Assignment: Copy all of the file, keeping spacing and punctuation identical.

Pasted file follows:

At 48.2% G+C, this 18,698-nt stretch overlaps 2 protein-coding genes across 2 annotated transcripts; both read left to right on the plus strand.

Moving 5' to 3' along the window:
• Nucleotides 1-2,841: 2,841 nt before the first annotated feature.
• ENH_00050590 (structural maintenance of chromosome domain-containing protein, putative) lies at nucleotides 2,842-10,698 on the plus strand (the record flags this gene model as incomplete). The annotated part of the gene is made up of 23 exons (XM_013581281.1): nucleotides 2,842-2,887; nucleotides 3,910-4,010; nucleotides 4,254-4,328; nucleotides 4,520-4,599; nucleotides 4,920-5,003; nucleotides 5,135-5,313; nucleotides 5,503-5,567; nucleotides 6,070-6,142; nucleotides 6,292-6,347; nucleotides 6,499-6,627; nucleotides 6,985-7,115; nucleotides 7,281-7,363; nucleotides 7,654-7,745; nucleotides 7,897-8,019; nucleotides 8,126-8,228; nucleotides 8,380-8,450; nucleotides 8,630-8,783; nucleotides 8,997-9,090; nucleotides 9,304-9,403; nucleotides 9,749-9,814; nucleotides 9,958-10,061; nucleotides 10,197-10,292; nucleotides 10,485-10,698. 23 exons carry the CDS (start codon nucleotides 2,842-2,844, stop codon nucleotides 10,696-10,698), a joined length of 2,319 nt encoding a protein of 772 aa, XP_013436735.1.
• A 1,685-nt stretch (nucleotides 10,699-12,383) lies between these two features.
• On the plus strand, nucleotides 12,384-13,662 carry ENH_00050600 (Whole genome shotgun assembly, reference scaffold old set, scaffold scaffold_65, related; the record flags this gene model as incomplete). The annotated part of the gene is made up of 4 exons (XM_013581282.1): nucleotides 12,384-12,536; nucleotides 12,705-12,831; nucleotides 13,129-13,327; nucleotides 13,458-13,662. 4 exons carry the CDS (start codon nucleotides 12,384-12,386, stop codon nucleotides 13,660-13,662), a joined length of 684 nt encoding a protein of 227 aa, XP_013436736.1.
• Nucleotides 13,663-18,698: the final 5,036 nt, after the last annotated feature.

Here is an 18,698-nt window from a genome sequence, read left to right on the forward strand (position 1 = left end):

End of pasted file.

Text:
At 48.2% G+C, this 18,698-nt stretch overlaps 2 protein-coding genes across 2 annotated transcripts; both read left to right on the plus strand.

Moving 5' to 3' along the window:
• Nucleotides 1-2,841: 2,841 nt before the first annotated feature.
• ENH_00050590 (structural maintenance of chromosome domain-containing protein, putative) lies at nucleotides 2,842-10,698 on the plus strand (the record flags this gene model as incomplete). The annotated part of the gene is made up of 23 exons (XM_013581281.1): nucleotides 2,842-2,887; nucleotides 3,910-4,010; nucleotides 4,254-4,328; nucleotides 4,520-4,599; nucleotides 4,920-5,003; nucleotides 5,135-5,313; nucleotides 5,503-5,567; nucleotides 6,070-6,142; nucleotides 6,292-6,347; nucleotides 6,499-6,627; nucleotides 6,985-7,115; nucleotides 7,281-7,363; nucleotides 7,654-7,745; nucleotides 7,897-8,019; nucleotides 8,126-8,228; nucleotides 8,380-8,450; nucleotides 8,630-8,783; nucleotides 8,997-9,090; nucleotides 9,304-9,403; nucleotides 9,749-9,814; nucleotides 9,958-10,061; nucleotides 10,197-10,292; nucleotides 10,485-10,698. 23 exons carry the CDS (start codon nucleotides 2,842-2,844, stop codon nucleotides 10,696-10,698), a joined length of 2,319 nt encoding a protein of 772 aa, XP_013436735.1.
• A 1,685-nt stretch (nucleotides 10,699-12,383) lies between these two features.
• On the plus strand, nucleotides 12,384-13,662 carry ENH_00050600 (Whole genome shotgun assembly, reference scaffold old set, scaffold scaffold_65, related; the record flags this gene model as incomplete). The annotated part of the gene is made up of 4 exons (XM_013581282.1): nucleotides 12,384-12,536; nucleotides 12,705-12,831; nucleotides 13,129-13,327; nucleotides 13,458-13,662. 4 exons carry the CDS (start codon nucleotides 12,384-12,386, stop codon nucleotides 13,660-13,662), a joined length of 684 nt encoding a protein of 227 aa, XP_013436736.1.
• Nucleotides 13,663-18,698: the final 5,036 nt, after the last annotated feature.

Here is an 18,698-nt window from a genome sequence, read left to right on the forward strand (position 1 = left end):